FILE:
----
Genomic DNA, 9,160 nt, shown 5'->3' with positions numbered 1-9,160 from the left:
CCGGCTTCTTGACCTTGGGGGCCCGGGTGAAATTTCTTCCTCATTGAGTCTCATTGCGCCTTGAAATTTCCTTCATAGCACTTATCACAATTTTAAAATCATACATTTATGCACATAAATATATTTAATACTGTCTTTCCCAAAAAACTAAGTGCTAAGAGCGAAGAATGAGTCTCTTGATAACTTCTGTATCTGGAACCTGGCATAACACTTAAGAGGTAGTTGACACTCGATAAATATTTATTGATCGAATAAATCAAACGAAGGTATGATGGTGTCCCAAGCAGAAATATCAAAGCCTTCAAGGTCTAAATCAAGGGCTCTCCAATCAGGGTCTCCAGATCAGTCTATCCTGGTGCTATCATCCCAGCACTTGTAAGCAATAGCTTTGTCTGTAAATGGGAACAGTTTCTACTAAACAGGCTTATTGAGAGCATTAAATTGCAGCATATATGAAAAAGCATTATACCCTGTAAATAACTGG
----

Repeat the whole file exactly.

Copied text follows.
Genomic DNA, 9,160 nt, shown 5'->3' with positions numbered 1-9,160 from the left:
CCGGCTTCTTGACCTTGGGGGCCCGGGTGAAATTTCTTCCTCATTGAGTCTCATTGCGCCTTGAAATTTCCTTCATAGCACTTATCACAATTTTAAAATCATACATTTATGCACATAAATATATTTAATACTGTCTTTCCCAAAAAACTAAGTGCTAAGAGCGAAGAATGAGTCTCTTGATAACTTCTGTATCTGGAACCTGGCATAACACTTAAGAGGTAGTTGACACTCGATAAATATTTATTGATCGAATAAATCAAACGAAGGTATGATGGTGTCCCAAGCAGAAATATCAAAGCCTTCAAGGTCTAAATCAAGGGCTCTCCAATCAGGGTCTCCAGATCAGTCTATCCTGGTGCTATCATCCCAGCACTTGTAAGCAATAGCTTTGTCTGTAAATGGGAACAGTTTCTACTAAACAGGCTTATTGAGAGCATTAAATTGCAGCATATATGAAAAAGCATTATACCCTGTAAATAACTGG